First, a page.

Do Intrusive Thoughts Mean Anything?
Having unwanted thoughts does not make you a bad person.
Written by Alison Dotson
01 Many people with OCD assign meaning to their intrusive thoughts, which in turn, makes them doubt who they are as a person. It's crucial to remind yourself that these thoughts are not a reflection of your character in any way.
02 The ultimate goal with OCD is for sufferers to learn how to disregard the thoughts in their head, rather than validate them by assuming they mean something.
Essentially, no. A thought is just a thought, even when it causes distress.
Intrusive thoughts are so-called for a reason: they stick with a person, and the harder a person fights them, the stronger they get. Their intrusive nature makes them harder to dismiss, which leads the person to believe they must mean something. Why would the thoughts be there if there weren’t some truth to them? Don’t bad people think bad thoughts and good people think good thoughts? The reality is that everyone has “wrong” or “bad” thoughts, but people with obsessive-compulsive disorder (OCD) dwell on them and try to assign meaning to them.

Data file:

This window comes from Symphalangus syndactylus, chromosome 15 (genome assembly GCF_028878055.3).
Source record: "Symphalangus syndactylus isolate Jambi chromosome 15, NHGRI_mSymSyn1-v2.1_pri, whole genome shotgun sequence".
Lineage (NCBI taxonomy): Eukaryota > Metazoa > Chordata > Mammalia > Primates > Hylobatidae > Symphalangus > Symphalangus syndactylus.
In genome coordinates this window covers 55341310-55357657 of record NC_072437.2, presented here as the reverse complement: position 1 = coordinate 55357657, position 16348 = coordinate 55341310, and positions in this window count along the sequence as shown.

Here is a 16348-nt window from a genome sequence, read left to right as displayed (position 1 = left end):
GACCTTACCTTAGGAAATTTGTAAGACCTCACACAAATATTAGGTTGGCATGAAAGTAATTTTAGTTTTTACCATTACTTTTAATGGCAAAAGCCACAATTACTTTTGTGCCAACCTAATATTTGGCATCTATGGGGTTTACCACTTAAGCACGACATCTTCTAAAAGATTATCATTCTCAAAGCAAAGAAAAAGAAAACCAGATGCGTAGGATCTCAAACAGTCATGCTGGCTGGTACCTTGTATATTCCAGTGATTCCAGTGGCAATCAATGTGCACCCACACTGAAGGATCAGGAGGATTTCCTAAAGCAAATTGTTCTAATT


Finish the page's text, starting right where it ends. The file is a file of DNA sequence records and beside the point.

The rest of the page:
It’s hard not to consider a thought bad when it causes so much anxiety, doubt, and guilt, but overreacting and panicking are the real problem—not the nature of the thoughts themselves. OCD is treatable, and it’s possible to learn how to react to the thoughts with some indifference. While sufferers often wish they’ll never have an upsetting intrusive thought again, the goal of treatment is to learn to accept the thoughts and let them flow through the mind as though they’re any other thought.
As advocate Jordaine Chattaway once put it, "OCD takes your core values, flips them, and serves them back to you in the nastiest way possible." This is a good way to think about it. The nature of your intrusive thoughts is normally an indication of things you'd never do, which is why they're upsetting. If you were a risk to others and tempted to act on the thoughts in your head, you wouldn't be so disgusted by them.
About the author
Alison Dotson is the author of Being Me with OCD: How I Learned to Obsess Less and Live My Life. She was diagnosed with OCD at age twenty-six after suffering from “taboo” obsessions for more than a decade. Alison is the president of OCD Twin Cities, an affiliate of the International OCD Foundation, and the recipient of the 2016 International OCD Foundation Hero Award.